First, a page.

Mr. KOSICKI. Of course, they get the tangible thing—the commodity. They do not bother very frequently with who owns the idea,
Mr. Bloom. But the title of the films and the explanations?
Mr. Bloom. How do they make them at the time they make a copy of the film?
Mr. KOSICKI. That is possibly made by some outfit that has facili. ties for making the pirated copy of the film.
Mr. Bloom. It would have to be made at the time.
Mr. KOSICKI. No; the film can be split up. A pirated print is just made from the original film. They will change it to suit their own needs.
Mr. BLOOM. Have you a brief?
Mr. Bloom. I wish you would submit a brief. This matter is very interesting to me.
Mr. KOSICKI. I shall do so, Mr. Bloom.
Mr. Kosicki. My principal purpose was to present the facts so the committee could draw its own conclusions. My conclusion is this: That the piracy of motion pictures occurs because the producer here does not find it easy to get copyright protection abroad. The same may be true of other artistic productions. For example, books; publishers, for instance, have been getting indirect protection under the international convention, by getting simultaneous publication. A person here can go to a country that is a member of the copyright union and get that protection there. In the countries with which we have no relations, he is at the mercy of the pirate. The Berne copyright union would relieve him of the necessity of going into each country separately and claiming protection there. He would immediately, upon acquiring his copyright here, receive similar protection in every country in the union-considerably over 30.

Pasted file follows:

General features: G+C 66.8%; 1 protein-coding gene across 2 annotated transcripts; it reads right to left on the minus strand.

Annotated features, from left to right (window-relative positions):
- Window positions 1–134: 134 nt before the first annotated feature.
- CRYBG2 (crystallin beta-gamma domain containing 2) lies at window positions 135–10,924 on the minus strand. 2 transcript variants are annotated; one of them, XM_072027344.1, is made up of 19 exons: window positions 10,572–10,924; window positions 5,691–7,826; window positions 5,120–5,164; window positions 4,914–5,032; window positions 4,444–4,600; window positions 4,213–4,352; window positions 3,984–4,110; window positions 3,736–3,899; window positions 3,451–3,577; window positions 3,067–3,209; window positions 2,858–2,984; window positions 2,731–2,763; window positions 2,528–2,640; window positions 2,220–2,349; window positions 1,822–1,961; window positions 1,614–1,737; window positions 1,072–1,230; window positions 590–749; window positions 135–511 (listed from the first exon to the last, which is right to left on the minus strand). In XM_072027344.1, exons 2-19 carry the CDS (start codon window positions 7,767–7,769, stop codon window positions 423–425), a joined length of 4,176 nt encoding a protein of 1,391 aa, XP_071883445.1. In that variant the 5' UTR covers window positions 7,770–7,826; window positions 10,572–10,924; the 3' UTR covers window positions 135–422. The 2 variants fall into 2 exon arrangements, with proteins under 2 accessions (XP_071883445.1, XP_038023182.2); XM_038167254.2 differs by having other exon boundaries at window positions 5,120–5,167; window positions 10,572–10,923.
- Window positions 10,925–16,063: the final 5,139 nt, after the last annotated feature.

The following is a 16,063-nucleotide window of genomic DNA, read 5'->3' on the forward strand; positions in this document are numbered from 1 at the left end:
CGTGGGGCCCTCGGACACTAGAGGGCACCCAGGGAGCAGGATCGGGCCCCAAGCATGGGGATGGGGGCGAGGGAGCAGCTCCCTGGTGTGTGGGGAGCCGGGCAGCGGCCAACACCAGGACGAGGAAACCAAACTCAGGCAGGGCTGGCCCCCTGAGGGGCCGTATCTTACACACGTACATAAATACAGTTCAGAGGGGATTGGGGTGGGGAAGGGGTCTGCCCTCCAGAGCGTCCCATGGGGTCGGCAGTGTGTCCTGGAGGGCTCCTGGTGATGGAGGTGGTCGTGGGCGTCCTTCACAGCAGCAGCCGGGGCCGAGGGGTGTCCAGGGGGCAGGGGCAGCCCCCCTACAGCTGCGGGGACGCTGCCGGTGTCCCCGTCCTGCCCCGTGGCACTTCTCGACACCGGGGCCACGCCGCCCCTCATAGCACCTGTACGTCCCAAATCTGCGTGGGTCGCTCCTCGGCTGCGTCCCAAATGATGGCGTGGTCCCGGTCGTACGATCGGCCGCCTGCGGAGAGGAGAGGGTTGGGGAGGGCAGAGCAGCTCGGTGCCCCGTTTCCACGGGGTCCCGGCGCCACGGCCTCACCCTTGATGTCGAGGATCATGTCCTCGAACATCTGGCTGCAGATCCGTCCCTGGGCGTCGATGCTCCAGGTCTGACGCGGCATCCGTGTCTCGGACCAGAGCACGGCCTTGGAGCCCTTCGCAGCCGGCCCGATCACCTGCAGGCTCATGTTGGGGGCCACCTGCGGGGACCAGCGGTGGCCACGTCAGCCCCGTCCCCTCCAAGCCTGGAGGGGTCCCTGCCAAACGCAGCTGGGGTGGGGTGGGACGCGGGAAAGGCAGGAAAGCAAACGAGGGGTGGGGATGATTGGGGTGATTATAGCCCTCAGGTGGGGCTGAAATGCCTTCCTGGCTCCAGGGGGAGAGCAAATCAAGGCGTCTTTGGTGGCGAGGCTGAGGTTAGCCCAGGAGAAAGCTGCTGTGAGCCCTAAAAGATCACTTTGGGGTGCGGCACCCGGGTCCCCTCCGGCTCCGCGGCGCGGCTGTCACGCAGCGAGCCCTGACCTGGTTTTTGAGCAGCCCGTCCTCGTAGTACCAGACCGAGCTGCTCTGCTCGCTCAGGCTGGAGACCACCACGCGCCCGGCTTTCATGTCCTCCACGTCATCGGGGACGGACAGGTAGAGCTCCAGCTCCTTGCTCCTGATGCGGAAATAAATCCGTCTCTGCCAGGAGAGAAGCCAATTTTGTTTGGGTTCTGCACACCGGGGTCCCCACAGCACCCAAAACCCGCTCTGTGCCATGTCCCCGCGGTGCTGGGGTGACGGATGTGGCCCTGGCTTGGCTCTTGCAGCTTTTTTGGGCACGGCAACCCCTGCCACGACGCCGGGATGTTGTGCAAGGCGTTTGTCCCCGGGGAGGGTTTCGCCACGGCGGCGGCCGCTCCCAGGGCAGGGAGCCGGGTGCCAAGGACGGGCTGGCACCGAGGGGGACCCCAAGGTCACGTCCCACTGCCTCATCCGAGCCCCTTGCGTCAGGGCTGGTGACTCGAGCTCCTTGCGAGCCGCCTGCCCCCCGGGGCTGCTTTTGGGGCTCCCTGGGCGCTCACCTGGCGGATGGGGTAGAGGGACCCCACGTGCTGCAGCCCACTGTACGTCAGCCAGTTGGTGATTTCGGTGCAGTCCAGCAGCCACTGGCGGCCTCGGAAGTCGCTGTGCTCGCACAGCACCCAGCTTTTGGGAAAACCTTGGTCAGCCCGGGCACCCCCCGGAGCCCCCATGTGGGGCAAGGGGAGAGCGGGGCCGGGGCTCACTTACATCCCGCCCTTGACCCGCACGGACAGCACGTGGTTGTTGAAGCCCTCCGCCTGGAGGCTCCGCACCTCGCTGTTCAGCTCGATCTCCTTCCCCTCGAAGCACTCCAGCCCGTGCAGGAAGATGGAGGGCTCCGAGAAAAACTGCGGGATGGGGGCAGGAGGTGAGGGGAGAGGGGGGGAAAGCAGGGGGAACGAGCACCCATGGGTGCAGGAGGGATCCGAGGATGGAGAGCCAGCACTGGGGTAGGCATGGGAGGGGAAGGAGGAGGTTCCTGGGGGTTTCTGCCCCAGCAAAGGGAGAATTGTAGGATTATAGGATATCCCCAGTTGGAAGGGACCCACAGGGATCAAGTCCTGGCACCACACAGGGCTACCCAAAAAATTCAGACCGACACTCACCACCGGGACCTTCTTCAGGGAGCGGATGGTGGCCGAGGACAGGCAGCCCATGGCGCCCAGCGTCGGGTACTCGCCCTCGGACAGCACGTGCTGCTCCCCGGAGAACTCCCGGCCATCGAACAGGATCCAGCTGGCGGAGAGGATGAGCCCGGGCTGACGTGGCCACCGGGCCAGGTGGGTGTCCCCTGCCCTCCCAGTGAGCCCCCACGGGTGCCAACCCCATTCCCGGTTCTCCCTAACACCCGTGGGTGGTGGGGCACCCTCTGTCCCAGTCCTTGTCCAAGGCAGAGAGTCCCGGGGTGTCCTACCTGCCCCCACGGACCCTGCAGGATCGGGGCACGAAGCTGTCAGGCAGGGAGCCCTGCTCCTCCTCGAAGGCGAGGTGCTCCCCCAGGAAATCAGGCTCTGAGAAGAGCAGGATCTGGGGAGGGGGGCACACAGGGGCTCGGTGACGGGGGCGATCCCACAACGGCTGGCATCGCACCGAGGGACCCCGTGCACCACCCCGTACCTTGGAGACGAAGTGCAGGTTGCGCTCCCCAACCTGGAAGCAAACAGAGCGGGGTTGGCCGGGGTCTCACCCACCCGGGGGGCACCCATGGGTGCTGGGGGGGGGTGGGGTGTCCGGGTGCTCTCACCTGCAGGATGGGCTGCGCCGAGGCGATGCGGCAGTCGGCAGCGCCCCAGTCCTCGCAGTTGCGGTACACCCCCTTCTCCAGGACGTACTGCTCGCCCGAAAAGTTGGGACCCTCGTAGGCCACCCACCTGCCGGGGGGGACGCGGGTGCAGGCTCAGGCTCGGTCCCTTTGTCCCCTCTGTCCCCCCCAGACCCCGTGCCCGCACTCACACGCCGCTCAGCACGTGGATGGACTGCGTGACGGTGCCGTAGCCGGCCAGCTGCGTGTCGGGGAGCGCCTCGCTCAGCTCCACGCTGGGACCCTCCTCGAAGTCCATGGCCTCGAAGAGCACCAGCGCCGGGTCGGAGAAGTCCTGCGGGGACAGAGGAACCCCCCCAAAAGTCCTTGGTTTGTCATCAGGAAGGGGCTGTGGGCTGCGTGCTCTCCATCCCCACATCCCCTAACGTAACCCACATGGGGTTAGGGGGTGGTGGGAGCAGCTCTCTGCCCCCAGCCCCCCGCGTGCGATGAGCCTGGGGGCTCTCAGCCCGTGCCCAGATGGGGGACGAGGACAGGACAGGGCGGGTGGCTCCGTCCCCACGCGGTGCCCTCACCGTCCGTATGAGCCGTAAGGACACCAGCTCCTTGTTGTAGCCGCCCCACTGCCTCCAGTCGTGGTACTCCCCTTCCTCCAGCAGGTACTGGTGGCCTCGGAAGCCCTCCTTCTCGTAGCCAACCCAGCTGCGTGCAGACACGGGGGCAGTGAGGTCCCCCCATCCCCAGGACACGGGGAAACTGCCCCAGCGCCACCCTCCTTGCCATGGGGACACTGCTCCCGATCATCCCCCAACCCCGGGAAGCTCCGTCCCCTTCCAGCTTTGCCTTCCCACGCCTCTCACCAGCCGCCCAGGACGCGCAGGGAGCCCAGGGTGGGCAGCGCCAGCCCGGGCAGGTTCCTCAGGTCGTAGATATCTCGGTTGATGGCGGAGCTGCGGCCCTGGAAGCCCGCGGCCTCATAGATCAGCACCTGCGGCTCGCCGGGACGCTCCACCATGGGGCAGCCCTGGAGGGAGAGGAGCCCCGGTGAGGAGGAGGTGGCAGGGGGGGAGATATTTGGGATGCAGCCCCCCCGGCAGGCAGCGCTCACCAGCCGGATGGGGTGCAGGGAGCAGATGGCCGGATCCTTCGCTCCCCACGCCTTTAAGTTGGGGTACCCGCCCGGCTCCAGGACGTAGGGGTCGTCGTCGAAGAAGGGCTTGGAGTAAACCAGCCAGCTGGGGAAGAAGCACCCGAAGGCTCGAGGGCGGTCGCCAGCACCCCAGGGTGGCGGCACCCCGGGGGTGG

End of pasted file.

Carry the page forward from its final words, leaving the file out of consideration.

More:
I might also mention this, that Great Britain has adhered to the union on behalf also of its colonies and protectorates. These number about 40. So the protection is even more world wide than it first appears upon a listing of the countries.
Mr. Bloom. You favor our entering into the Berne convention?